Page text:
Wetherspoons’ plans for State Cinema set to go before Thurrock Council Planning Committee

A historic Essex cinema that was once used as a filming location for the hit film Who Framed Roger Rabbit is set to be transformed by one of the country’s biggest pub chains.

State 2

State 1

Planning officers have recommended that plans submitted by JD Wetherspoons to redevelop the State Cinema on George Street in Grays into a modern bar should be given approval.

The scheme will be discussed by Thurrock Council’s planning committee on Thursday and proposes fully repairing and refurbishing the iconic building.

A report published ahead of the meeting reads: “The proposal would enable the restoration and re-use of one of the most distinctive and recognised buildings in Grays.

“The site is in one of the Borough’s main regeneration hubs and the proposals would represent a major opportunity to support and regenerate Grays Town Centre.

“The proposal would bring jobs and footfall to the High Street and create in the region of 60 new jobs. Crucially the proposals involve the re-use of a long-standing vacant heritage asset which has suffered from damage in recent years.”

The cinema first opened in 1938 and was one of the most modern cinemas of its kind at the time. With a capacity of 2,200, it was also one of the largest in Essex.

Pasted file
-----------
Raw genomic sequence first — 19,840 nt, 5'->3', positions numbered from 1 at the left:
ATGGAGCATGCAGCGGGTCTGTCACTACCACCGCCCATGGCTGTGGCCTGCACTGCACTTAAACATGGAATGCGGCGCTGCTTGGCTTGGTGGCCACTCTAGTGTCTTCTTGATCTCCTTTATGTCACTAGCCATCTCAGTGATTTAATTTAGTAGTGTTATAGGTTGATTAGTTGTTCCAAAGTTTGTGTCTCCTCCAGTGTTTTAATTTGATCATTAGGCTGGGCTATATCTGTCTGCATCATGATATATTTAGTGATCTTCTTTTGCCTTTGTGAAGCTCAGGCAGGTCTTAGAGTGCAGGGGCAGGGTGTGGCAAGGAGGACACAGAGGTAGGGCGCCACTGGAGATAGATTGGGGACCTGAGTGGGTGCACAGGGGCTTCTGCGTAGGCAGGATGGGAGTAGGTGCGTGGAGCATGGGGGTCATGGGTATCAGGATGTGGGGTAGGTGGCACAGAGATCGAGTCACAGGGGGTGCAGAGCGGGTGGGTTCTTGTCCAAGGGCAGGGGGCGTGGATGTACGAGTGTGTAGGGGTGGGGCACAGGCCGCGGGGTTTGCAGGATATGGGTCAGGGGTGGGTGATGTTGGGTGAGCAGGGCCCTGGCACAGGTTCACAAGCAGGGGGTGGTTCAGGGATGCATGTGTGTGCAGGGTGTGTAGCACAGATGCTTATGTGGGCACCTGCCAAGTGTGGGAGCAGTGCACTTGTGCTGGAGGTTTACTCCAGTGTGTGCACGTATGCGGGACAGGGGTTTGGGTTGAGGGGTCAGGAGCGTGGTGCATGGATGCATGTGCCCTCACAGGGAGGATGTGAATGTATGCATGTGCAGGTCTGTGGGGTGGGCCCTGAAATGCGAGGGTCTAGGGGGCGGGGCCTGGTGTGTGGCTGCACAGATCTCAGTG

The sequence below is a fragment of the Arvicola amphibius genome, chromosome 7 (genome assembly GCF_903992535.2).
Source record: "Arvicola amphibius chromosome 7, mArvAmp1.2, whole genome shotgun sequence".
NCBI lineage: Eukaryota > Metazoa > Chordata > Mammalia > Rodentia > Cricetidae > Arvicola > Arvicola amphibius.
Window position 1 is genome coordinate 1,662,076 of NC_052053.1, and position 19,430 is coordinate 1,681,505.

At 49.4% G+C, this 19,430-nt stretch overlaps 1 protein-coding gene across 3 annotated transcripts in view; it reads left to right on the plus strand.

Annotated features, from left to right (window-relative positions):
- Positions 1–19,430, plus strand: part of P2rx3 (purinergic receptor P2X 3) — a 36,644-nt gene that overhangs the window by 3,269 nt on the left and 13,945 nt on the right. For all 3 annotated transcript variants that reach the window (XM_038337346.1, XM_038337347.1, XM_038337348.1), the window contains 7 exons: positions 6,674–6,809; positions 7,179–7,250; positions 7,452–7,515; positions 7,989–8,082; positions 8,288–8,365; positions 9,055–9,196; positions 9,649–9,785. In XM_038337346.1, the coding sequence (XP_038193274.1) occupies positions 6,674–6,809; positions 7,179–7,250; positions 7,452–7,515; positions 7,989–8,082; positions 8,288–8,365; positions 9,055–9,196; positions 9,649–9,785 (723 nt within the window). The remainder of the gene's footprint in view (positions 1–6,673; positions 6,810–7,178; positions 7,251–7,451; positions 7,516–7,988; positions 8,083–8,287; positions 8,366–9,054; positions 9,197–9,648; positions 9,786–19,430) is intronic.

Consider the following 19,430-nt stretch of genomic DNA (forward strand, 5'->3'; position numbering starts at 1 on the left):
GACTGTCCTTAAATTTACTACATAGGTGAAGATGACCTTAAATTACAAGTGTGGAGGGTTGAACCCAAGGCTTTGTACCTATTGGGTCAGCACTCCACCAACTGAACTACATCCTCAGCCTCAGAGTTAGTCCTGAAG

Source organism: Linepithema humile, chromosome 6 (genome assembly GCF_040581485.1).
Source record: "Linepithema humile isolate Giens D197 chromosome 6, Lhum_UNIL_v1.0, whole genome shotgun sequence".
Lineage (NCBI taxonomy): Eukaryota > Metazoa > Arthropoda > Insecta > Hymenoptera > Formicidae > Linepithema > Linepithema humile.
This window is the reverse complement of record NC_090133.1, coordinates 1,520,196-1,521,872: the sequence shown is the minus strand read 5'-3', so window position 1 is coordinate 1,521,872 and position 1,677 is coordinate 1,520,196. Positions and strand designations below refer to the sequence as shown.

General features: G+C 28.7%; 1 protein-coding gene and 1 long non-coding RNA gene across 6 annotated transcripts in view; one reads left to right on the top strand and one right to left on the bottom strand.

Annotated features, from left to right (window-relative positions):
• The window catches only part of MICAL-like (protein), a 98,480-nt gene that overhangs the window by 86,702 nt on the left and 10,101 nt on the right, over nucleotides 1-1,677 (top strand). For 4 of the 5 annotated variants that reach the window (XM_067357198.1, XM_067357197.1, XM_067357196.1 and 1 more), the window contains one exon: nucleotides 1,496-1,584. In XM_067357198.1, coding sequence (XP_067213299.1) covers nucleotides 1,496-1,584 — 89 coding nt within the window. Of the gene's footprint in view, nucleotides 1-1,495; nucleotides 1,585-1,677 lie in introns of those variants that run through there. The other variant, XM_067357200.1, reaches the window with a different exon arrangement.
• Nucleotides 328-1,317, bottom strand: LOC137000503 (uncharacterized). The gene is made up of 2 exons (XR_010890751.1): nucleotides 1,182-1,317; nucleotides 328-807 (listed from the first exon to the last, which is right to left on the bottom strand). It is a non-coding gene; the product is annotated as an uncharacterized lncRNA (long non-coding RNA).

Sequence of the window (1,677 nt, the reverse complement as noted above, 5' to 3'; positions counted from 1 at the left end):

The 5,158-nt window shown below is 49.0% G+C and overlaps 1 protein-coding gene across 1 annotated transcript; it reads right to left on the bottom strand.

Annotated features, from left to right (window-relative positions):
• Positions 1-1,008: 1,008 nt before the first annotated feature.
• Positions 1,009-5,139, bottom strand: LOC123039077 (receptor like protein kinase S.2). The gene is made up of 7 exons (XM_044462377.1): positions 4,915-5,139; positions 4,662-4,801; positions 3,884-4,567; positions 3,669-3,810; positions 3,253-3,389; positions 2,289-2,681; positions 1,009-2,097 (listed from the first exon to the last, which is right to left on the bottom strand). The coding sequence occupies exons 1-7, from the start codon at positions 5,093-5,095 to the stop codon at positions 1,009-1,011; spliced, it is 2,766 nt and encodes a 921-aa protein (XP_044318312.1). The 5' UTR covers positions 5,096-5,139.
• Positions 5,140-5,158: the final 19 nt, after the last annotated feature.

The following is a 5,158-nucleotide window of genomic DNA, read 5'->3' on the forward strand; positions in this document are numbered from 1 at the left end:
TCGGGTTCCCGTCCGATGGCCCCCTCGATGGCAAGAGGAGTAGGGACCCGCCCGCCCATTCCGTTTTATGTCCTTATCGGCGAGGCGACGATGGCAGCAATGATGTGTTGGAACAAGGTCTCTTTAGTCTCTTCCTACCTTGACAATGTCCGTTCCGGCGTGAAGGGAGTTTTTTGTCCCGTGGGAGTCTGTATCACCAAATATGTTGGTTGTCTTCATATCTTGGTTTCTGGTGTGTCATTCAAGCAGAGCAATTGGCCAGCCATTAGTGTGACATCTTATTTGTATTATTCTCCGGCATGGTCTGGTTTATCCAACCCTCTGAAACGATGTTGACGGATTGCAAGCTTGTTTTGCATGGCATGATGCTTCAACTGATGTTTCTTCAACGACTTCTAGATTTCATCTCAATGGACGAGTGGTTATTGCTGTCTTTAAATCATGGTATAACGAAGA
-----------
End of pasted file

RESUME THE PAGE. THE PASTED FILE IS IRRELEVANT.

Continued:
It eventually closed in 1988 but that same year it was used as a filming location for a three-minute sequence in Who Framed Roger Rabbit, which saw the animated character hiding out with co-star Bob Hoskins.

Ten years later it was used as the location for a promotional video for the 1998 movie Godzilla, as well as for the music video for the song Going Deeper Underground by Jamiroquai.

It was classified as Grade II* building by English Heritage in June 2000 to preserve the art-Deco interior.

The building eventually fell into disrepair and has stood unused for several years.

JD Wetherspoon purchased it in September 2015 and promised to invest £3million into a pub conversion. However, the development stalled due to negotiations with Historic England and Thurrock council over preserving some of the key parts of the building.

As part of the preservation the existing circle seating area and projector room will remain unchanged but the public will not be given access to these areas.

The cinema’s famous pipe organ will also be restored and left to sit on the stage in full view of customers.

Wetherspoon spokesman Eddie Gershon: “We are as keen as ever to develop the former cinema into a Wetherspoon pub.

“We believe a new pub will be a great asset to the town.

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